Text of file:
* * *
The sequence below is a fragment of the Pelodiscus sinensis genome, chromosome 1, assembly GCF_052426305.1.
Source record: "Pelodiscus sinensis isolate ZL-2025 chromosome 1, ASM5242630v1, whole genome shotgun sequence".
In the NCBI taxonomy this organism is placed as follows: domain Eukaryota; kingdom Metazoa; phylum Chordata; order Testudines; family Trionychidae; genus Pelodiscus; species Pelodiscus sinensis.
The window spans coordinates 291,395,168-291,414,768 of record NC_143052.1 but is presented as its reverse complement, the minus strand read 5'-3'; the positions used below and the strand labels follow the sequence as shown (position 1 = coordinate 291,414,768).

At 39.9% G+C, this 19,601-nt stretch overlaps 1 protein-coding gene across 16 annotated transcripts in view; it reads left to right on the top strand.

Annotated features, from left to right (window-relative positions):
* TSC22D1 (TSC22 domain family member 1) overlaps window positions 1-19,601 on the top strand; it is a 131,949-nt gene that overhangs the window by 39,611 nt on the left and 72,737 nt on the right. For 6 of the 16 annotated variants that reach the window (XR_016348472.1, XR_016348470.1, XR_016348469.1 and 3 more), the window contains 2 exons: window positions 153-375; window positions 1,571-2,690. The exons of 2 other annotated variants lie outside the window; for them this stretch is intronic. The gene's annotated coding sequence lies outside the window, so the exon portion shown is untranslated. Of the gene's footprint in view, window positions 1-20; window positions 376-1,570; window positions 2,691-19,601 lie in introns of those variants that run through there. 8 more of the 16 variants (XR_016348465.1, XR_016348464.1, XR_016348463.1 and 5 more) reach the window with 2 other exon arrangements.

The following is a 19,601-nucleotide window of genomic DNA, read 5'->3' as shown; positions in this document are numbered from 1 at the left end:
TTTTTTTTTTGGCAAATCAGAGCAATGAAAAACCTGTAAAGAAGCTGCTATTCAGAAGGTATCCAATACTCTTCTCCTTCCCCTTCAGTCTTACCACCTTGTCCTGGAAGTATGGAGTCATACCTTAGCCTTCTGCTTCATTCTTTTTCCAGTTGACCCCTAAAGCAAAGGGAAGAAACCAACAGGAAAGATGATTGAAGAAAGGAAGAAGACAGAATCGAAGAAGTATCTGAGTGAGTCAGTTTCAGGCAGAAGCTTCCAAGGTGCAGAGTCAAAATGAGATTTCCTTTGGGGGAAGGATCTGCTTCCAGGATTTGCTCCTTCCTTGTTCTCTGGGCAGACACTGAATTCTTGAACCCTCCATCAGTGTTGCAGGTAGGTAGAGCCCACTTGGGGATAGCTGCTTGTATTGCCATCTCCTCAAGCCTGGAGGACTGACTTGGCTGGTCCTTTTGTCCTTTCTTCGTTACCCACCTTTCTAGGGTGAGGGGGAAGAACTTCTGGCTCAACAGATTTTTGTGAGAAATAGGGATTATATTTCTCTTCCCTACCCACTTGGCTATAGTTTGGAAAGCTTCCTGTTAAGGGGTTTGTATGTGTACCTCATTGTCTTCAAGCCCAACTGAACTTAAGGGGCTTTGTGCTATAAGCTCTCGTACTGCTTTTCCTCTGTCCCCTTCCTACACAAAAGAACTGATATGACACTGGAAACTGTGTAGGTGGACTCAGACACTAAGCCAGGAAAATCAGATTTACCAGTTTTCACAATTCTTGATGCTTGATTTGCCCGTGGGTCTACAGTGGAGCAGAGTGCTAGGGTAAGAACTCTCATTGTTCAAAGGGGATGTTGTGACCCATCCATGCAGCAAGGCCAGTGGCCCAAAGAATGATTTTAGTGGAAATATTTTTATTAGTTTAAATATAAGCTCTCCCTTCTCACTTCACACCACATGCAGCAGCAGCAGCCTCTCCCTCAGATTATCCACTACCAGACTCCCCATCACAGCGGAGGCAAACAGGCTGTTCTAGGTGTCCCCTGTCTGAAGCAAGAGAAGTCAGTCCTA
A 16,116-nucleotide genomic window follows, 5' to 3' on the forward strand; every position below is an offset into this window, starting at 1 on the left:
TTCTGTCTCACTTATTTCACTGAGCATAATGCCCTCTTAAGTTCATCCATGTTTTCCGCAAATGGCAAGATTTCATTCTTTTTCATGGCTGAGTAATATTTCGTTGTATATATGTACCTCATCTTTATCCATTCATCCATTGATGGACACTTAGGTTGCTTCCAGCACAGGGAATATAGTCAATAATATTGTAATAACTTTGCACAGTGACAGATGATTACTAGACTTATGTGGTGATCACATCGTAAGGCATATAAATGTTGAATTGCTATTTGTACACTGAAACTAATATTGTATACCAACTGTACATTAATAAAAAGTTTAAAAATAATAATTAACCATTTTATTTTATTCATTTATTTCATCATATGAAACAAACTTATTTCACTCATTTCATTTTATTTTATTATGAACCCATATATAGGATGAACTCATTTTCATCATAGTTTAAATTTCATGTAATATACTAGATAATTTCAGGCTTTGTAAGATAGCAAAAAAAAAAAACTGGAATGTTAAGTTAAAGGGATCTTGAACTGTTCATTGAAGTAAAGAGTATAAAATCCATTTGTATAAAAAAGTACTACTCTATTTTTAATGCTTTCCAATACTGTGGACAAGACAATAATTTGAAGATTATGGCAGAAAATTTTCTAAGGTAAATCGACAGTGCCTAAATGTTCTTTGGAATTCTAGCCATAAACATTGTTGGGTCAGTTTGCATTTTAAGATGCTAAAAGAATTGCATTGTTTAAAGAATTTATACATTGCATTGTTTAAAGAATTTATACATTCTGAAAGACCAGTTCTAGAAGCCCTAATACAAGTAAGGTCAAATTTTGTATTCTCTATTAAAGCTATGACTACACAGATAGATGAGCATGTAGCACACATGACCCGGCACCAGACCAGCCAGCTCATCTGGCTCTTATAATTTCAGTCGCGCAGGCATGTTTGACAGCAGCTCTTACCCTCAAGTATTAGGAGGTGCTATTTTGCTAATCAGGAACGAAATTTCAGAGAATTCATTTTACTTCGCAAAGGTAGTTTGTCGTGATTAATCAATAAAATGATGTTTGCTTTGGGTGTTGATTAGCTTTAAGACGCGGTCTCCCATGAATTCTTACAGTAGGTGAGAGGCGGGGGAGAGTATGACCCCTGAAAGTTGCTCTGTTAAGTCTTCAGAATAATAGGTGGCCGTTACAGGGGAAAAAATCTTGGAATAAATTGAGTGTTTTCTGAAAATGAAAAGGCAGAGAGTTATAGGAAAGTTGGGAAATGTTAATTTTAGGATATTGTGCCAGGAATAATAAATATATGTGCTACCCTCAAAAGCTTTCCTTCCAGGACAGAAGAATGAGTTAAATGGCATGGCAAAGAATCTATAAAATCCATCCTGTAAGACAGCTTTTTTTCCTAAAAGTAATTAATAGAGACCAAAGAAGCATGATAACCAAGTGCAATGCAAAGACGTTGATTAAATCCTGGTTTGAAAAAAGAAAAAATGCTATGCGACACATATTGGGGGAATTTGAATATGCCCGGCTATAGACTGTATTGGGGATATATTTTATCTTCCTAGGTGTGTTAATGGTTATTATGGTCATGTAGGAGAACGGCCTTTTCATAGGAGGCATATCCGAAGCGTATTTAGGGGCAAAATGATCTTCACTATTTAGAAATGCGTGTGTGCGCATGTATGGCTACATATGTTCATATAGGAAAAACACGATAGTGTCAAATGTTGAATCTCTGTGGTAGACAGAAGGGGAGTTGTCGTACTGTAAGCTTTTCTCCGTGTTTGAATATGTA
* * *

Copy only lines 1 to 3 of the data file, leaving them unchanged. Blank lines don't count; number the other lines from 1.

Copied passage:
The sequence below is a fragment of the Pelodiscus sinensis genome, chromosome 1, assembly GCF_052426305.1.
Source record: "Pelodiscus sinensis isolate ZL-2025 chromosome 1, ASM5242630v1, whole genome shotgun sequence".
In the NCBI taxonomy this organism is placed as follows: domain Eukaryota; kingdom Metazoa; phylum Chordata; order Testudines; family Trionychidae; genus Pelodiscus; species Pelodiscus sinensis.